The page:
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At last, the true story of a crime that shocked the world.
In 1964 a woman was stabbed to death in front of her home in New York, a murder The New York Times called "a frozen moment of dramatic, disturbing social change". The victim, Catherine "Kitty" Genovese, became an urban martyr, butchered in sight of thirty-eight neighbours who "didn’t want to get involved". Her sensational case provoked an outcry and launched a sociological theory known as the "Bystander Effect".
On the fiftieth anniversary of her murder, Kevin Cook presents the real Genovese. "Gripping" (The New York Times) and "Provocative" (The Wall Street Journal), Kitty Genovese evokes the gay and lesbian underground of Greenwich Village with feeling and detail. Cook reconstructs the crime, and drawing on lost documents and new interviews, explores the legacy of the case. His account of what happened is the most accurate and chilling to date.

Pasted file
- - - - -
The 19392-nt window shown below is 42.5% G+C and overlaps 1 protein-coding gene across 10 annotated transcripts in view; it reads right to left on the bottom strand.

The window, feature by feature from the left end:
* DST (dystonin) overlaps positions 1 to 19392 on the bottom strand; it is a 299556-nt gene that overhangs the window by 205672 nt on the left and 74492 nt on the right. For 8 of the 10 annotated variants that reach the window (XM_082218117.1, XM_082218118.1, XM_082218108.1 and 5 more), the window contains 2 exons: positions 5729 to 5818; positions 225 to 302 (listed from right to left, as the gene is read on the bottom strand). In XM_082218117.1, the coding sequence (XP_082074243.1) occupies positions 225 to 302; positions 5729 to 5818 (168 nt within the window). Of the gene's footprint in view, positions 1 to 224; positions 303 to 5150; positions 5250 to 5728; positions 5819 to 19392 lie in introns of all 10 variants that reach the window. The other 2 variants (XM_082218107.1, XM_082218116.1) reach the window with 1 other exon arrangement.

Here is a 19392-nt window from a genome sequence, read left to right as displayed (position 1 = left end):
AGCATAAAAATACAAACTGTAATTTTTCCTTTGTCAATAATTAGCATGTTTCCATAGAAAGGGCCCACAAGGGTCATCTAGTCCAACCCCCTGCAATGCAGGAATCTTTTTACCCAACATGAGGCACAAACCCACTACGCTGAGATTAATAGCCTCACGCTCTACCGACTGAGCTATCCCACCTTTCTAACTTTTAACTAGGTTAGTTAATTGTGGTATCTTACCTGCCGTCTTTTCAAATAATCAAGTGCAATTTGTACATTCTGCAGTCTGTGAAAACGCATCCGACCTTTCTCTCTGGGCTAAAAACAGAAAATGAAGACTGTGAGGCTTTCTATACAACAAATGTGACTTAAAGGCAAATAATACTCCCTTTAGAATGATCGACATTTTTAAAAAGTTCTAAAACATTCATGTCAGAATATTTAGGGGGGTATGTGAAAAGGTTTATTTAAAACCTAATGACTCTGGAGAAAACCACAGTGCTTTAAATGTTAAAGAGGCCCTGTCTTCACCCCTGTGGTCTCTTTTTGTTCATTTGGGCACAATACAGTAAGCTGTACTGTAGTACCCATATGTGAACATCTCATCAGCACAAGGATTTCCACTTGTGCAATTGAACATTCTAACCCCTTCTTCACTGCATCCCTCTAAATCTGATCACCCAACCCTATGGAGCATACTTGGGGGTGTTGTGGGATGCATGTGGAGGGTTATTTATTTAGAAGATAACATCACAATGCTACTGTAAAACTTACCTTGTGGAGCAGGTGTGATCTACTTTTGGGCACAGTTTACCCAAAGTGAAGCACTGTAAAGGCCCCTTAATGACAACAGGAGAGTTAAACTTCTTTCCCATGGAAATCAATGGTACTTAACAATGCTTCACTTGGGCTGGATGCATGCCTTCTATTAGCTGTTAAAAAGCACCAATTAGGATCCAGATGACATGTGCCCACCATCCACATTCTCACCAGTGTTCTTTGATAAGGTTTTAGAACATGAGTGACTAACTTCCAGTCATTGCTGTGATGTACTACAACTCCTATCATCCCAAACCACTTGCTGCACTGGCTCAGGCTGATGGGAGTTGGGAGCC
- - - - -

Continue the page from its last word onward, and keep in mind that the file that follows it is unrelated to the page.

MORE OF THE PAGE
“...well-written and often gripping book...” — The Times
“A grim and fascinating history and discussion of the bystander effect... this book asks hard questions of human nature.” — Diva
“Cook’s take on events is intelligent, superbly researched and truly unsettling, making this one of the best true crime books I’ve read in the last few years.” — The Sunday Herald
“Kevin Cook takes the story apart and puts it back together again. His punchy account of this famous event reveals that almost everything we think we know about it is wrong.” — Daniel Finkelstein, Christmas Round-ups 2014, The Times